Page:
making local government more ethical

Dating, Marrying, and Gifts

Government ethics is dangerous to dating and weddings. That's the message of an article in Sunday's Palm Beach Post.

Because the proposed amendment to the Palm Beach County ethics code's gift provision, just like the current provision (§2-444), does not make an exception for people who are dating, a sanitation worker dating an employee of a county vendor could not accept more than $100 a year from the vendor employee. Therefore, they would have to go dutch until they got married.

And if they did get married, every county employee invited to the wedding would have to pay the couple the per-person cost of the wedding less the wedding gift less $100.

There are two problems here. One is that all employees of those doing business with the county are included. This is excessive. Generally, a gift provision applies only to principals and officers of a company, not all of its employees. Yes, a company could use its employees as conduits for its gifts, but this can be taken care of by prohibiting gifts made indirectly.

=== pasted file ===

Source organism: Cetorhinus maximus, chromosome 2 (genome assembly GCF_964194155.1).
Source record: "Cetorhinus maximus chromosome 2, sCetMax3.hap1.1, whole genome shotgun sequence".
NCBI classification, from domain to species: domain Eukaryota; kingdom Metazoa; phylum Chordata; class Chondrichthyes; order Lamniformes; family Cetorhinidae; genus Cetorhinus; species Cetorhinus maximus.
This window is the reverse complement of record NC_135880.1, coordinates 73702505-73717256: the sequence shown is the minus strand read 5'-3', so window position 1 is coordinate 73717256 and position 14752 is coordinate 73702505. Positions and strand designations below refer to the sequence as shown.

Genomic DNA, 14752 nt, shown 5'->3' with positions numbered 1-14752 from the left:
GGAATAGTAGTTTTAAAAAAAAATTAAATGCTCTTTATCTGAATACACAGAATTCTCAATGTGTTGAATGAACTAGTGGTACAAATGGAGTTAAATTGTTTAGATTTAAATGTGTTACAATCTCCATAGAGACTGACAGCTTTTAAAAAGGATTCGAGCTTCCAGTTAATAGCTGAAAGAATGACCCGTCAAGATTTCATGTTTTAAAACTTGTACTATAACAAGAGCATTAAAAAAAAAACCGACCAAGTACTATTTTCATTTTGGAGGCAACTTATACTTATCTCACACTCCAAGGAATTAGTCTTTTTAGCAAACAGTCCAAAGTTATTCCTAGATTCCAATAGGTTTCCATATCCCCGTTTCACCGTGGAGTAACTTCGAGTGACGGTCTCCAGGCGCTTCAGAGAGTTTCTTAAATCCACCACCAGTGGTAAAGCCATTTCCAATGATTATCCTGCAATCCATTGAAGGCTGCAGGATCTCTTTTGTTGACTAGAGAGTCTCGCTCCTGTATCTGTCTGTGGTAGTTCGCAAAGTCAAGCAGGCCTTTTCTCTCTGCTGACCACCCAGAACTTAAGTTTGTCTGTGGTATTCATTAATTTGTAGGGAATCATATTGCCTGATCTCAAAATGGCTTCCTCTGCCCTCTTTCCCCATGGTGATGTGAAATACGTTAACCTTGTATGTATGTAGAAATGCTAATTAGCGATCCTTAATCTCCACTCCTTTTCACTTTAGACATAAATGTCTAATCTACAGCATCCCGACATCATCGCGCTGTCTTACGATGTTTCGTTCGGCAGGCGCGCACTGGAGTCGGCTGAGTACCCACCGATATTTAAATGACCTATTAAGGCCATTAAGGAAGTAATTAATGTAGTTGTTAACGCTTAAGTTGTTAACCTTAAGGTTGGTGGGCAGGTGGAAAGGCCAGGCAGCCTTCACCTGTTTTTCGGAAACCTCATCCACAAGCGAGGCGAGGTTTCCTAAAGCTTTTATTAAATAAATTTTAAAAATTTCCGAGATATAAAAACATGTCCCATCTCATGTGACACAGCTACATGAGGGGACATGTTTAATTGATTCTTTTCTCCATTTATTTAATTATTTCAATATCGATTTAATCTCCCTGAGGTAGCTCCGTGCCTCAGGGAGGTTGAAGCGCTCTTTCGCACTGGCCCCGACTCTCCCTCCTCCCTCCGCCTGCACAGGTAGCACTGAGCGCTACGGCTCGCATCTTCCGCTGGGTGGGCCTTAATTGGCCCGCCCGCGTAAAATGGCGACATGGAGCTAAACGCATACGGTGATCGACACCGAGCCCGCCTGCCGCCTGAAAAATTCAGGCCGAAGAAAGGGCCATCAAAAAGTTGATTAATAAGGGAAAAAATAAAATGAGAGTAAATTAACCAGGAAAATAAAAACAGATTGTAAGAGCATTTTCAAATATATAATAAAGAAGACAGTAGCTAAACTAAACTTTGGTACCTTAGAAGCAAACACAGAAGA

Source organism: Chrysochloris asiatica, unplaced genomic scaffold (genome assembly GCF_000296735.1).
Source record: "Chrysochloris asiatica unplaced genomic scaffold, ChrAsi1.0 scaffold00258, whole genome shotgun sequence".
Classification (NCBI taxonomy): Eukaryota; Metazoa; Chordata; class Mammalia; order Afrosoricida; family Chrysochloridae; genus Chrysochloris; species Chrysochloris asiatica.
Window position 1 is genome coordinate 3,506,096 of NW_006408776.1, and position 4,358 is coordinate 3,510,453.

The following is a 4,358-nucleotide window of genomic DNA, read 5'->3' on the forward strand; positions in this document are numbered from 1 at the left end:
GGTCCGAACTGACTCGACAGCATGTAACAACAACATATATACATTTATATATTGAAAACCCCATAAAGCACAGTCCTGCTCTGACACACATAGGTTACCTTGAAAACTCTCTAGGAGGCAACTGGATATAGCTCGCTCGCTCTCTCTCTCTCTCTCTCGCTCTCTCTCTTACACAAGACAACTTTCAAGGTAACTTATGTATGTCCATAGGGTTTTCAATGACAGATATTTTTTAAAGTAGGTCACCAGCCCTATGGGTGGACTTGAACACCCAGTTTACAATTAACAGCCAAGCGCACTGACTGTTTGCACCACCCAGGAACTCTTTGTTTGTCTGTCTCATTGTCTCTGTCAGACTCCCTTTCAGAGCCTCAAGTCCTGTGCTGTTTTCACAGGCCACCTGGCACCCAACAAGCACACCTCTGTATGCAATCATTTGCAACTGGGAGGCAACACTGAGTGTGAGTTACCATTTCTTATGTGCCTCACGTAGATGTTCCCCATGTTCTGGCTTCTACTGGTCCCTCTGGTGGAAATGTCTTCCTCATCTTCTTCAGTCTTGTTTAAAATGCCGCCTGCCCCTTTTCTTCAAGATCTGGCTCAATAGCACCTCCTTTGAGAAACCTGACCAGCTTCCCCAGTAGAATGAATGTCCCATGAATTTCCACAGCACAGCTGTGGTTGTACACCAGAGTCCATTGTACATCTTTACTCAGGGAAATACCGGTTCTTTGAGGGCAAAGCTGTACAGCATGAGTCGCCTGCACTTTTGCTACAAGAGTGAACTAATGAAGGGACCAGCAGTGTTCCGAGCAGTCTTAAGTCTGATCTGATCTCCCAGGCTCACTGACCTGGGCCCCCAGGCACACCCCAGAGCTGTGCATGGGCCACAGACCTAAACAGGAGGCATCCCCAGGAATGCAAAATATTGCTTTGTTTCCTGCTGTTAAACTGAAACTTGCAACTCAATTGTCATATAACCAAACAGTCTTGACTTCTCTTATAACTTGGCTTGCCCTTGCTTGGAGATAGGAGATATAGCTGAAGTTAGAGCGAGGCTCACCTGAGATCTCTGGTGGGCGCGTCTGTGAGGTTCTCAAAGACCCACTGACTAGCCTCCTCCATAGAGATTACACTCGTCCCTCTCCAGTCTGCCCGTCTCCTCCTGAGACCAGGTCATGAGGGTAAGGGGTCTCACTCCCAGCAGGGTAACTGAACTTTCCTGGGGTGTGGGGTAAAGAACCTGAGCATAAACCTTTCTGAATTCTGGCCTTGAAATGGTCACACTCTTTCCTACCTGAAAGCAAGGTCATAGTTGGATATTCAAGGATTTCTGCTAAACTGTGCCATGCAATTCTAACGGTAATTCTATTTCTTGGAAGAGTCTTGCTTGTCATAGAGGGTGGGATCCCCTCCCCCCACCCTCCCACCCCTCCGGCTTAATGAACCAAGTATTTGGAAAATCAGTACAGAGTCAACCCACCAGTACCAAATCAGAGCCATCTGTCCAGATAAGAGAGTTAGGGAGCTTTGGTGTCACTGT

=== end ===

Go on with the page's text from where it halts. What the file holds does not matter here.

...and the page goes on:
The second problem is that there is no general waiver provision in the Palm Beach County ethics code, which would allow, say, a county employee dating the president of a county vendor to request from the ethics commission that personal gifts from his girlfriend be excepted from the prohibition. If the employee was involved in procurement, he would have to withdraw from involvement in any matter involving the contractor anyway, so gifts would not be seen as buying his support. If the employee was not involved in procurement, the contractor would have no politically corrupt reason to give gifts to him. So, in either case, a waiver would be reasonable, so long as the procurement employee agreed to fully withdraw.

What if these two lovebirds decided to get married, and they wanted to invite some county employees to their wedding? The contractor could obtain a waiver for the event. But it would be reasonable for the ethics commission to refuse a waiver for a procurement officer or, better, require as a condition for the waiver that the procurement officer, as a friend close enough to be invited to the wedding, withdraw from matters involving the contractor.

What these concerns point to is the importance of having not only a waiver provision, but also an ethics officer who can quickly provide straightforward advice and waivers. The EC could deal with more complex advice and waivers. The ethics officer could be a staff member, a consultant, or a specially trained EC member. The position should not be held by a government attorney, because most city and county attorneys are politically involved and represent the very people they would be asked to enforce the ethics code against.

Robert Wechsler
Director of Research, City Ethics